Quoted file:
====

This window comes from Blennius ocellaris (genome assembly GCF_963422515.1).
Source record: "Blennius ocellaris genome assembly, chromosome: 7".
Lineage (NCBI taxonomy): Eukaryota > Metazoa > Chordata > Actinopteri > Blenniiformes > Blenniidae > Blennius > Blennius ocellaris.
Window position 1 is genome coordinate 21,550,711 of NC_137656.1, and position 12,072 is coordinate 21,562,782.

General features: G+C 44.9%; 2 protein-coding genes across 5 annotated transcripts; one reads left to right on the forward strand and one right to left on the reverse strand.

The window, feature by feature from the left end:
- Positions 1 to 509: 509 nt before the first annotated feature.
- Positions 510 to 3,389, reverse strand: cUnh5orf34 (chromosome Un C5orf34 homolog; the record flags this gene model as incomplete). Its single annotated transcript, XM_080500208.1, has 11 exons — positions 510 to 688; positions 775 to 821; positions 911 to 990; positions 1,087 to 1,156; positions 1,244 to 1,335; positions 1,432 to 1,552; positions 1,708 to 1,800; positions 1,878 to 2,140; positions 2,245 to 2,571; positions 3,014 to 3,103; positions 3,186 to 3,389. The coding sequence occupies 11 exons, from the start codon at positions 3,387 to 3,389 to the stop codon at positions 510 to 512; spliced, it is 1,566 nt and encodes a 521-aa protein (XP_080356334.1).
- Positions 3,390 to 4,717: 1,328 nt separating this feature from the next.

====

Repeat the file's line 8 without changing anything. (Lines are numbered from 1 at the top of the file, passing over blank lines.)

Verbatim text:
- Positions 510 to 3,389, reverse strand: cUnh5orf34 (chromosome Un C5orf34 homolog; the record flags this gene model as incomplete). Its single annotated transcript, XM_080500208.1, has 11 exons — positions 510 to 688; positions 775 to 821; positions 911 to 990; positions 1,087 to 1,156; positions 1,244 to 1,335; positions 1,432 to 1,552; positions 1,708 to 1,800; positions 1,878 to 2,140; positions 2,245 to 2,571; positions 3,014 to 3,103; positions 3,186 to 3,389. The coding sequence occupies 11 exons, from the start codon at positions 3,387 to 3,389 to the stop codon at positions 510 to 512; spliced, it is 1,566 nt and encodes a 521-aa protein (XP_080356334.1).